Murray GR, Calvey TN, Williams NE, Chan K (1984) Quantitative capillary column gas chromatographic method for the determination of glycopyrronium in human plasma. J Chromatogr B Biomed Sci Appl 308:143–151
Lakshmana RA, Mukkanti EM, Vijay K (2017) Stability indicating RP-HPLC method for simultaneous determination of neostigmine methylsulfate and glycopyrrolate bromide in bulk and pharmaceutical formulation. Oper Inn Biol Al Sci 1:71–78
Jamdar P, Meshram D (2015) Isoabsorptive point method for the simultaneous estimation of neostigmine methyl sulphate and glycopyrrolate in injectable dosage form. J Fons Sci Pharm Clin Res 4:5–8
Gandla K, Pabba P, Akula G (2011) RP-HPLC method development and validation for estimation of glycopyrrolate in bulk and tablet dosage forms. Asian J Pharm Clin Res 4:37–40
Nebiu D, Walter M, Lachmann B, Kopelent H, Noe CR (2007) Determination of (R, R) glycopyrronium bromide and its related impurities by ion pair HPLC. Pharmazie 62:406–410
Rumpler MJ, Sams RA, Colahan P (2011) Validation of a liquid chromatography tandem mass spectrometry method for quantification of glycopyrrolate in horse plasma. J Anal Toxicol 35:656–664
Storme ML, t’Kindt RS, Goeteyn W, Reyntjens K, Van Bocxlaer JF (2008) Quantitative determination of glycopyrrolate in human plasma by liquid chromatography–electrospray ionization mass spectrometry: the use of a volatile ion-pairing agent during both liquid–liquid extraction and liquid chromatography. J Chromatogr B Biomed Sci Appl 876:24–30
Clarke EGC, Moffat AC (2011) Clarke’s analysis of drugs and poisons. Pharmaceuticals, body fluids and postmortem material, 4th edn. Pharmaceutical Press, London (Electronic version)
Webster A, Pamme N (2010) Book review: ion-pair chromatography and related techniques. Bioanalysis 2:1179–1180
Cecchi T (2007) Application of ion pairing chromatography to the analysis of inorganic analytes: review. J Liq Chromatogr Relat Technol 30:1205–1225
Kelly M, Altria K, Clark B (1997) Quantitative analysis of sodium dodecyl sulphate by capillary electrophoresis. J Chromatogr A 781:67–71
The US Pharmacopoeial Convention, The US Pharmacopoeial Convention (2011) The United States pharmacopoeia XXXIV, the National Formulary XXIX, vol I & II. The US Pharmacopoeial Convention, Rockville (electronic version)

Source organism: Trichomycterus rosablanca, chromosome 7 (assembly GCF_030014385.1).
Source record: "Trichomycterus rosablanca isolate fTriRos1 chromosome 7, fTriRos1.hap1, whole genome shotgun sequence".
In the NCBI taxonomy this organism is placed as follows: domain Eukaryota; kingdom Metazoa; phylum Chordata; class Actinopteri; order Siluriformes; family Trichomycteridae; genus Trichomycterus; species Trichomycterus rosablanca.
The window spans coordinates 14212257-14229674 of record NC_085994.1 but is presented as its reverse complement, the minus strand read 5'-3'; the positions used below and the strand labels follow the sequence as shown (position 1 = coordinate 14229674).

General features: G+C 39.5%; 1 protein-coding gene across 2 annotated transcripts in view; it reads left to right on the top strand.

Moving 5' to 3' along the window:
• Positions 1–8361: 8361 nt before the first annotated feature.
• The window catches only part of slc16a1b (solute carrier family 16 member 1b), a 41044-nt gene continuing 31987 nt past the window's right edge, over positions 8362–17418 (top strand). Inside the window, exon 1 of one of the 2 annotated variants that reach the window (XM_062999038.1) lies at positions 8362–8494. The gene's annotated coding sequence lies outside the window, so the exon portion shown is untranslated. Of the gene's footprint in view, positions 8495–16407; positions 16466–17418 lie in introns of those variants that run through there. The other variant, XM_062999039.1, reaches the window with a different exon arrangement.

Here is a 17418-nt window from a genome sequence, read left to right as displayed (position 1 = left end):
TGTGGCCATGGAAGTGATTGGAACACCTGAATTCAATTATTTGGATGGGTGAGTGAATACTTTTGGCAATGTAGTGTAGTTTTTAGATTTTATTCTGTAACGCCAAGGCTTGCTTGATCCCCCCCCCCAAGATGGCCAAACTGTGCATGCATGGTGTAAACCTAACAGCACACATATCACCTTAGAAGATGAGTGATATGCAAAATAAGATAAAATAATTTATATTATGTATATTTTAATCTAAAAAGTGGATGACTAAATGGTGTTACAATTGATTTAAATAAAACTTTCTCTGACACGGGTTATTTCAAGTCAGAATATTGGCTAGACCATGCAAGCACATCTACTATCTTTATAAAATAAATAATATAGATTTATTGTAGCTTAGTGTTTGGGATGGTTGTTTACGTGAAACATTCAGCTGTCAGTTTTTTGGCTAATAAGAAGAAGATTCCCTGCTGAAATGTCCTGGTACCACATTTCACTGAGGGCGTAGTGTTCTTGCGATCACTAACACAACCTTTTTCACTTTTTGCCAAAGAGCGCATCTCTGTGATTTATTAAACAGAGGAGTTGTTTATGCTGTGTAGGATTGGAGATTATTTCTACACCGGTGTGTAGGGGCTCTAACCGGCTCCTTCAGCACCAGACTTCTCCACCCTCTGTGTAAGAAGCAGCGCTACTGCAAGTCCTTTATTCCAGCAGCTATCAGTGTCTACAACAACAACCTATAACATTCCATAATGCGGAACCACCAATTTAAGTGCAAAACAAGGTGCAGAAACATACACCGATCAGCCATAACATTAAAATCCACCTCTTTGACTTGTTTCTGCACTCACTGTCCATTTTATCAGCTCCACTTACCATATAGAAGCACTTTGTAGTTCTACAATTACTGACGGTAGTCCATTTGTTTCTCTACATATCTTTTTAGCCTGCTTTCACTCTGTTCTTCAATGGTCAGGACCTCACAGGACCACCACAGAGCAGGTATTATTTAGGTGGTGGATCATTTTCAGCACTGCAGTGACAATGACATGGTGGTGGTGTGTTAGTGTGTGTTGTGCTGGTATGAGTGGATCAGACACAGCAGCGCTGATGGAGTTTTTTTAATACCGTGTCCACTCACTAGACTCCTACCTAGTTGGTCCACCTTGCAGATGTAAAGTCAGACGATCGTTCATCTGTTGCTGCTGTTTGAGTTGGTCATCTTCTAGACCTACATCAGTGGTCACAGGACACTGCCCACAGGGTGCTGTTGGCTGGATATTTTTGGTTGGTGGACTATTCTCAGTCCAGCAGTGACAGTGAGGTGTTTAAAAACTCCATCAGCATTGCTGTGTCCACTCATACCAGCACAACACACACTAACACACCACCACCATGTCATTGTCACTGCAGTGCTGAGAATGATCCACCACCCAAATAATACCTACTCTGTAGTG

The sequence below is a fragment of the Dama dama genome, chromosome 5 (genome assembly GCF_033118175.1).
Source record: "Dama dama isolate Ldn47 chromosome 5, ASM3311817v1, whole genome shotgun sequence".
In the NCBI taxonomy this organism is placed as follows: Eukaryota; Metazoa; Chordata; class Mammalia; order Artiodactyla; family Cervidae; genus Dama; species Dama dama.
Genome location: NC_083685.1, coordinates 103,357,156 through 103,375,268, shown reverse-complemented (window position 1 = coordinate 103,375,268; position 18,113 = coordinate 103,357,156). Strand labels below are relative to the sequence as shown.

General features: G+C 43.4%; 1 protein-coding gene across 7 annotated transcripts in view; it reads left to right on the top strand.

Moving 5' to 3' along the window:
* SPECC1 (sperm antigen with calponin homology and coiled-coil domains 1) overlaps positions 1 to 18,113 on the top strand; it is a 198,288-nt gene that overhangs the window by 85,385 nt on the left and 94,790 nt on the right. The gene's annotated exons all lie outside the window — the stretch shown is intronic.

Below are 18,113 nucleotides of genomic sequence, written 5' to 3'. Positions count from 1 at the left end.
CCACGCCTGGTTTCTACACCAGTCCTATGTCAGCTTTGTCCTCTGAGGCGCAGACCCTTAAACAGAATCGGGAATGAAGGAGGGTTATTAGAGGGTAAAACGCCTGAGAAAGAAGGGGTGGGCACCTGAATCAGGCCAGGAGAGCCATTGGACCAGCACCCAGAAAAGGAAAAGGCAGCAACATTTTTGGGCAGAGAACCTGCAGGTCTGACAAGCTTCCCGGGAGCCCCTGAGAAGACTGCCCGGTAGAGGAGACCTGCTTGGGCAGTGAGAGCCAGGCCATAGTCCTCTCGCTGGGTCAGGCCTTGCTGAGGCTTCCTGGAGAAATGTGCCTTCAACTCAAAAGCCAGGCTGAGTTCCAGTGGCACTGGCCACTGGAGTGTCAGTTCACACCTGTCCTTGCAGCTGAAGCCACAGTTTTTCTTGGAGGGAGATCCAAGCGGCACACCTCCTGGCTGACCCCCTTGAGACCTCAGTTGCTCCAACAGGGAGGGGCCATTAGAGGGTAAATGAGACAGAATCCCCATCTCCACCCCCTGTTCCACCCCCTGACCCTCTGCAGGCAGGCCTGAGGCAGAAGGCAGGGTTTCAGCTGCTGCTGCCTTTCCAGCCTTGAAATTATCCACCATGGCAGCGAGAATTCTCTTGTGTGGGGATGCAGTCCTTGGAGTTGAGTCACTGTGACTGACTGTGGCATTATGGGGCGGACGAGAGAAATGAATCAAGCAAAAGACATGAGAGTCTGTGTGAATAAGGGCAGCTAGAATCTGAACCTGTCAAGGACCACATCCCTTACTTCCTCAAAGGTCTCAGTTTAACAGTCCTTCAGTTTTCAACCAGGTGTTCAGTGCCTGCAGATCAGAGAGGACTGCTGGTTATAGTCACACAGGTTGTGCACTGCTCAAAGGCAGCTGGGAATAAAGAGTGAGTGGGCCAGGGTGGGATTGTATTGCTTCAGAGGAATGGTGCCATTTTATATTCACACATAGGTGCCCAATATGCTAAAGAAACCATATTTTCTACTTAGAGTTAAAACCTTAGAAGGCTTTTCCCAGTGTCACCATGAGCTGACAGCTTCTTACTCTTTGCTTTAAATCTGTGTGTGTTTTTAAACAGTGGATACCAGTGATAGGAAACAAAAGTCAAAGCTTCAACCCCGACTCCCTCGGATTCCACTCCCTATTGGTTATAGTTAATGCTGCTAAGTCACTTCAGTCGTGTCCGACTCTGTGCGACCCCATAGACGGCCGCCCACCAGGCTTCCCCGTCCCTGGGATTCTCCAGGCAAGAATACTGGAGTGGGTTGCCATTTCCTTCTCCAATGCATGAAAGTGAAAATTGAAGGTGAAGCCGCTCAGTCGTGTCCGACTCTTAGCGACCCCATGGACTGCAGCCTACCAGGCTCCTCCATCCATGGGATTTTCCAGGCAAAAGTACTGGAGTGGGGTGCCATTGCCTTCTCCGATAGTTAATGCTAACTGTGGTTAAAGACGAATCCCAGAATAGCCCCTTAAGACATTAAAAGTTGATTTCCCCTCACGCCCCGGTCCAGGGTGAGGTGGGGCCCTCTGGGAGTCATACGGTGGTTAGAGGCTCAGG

ICH (2005) International conference on harmonization: harmonized tripartite guideline, validation of analytical procedures: text and methodology, Q2(R1), Current Step 4 Version, 2005. http://www.ich.org/fileadmin/Public_Web_Site/ICH_Products/Guidelines/Quality/Q2_R1/Step4/Q2_R1__Guideline.pdf. Accessed 2018
Miller J, Miller JC (2018) Statistics and chemometrics for analytical chemistry. Pearson Education, London
Akram NM, Umamahesh M (2017) A new validated RP-HPLC method for the determination of glycopyrrolate and formoterol fumarate in its bulk and pharmaceutical dosage form. Orient J Chem 33:1492–1501
All authors would like to thank Faculty of Pharmacy, Mansoura University for his support and providing the possible facilities for completing this work.
All authors confirm that there’s no funding absolutely for this work.
The authors declare that they have no competing interests.
Springer Nature remains neutral with regard to jurisdictional claims in published maps and institutional affiliations.
About this article
Cite this article
Salem, Y.A., Hammouda, M.E.A., Abu El-Enin, M.A. et al. Multiple analytical methods for determination of formoterol and glycopyrronium simultaneously in their novel combined metered dose inhaler. BMC Chemistry 13, 75 (2019). https://doi.org/10.1186/s13065-019-0592-9
- Formoterol fumarate (FF)
- Glycopyrronium bromide (GLY)
- Ratio derivative spectrophotometry
- Ion pair chromatography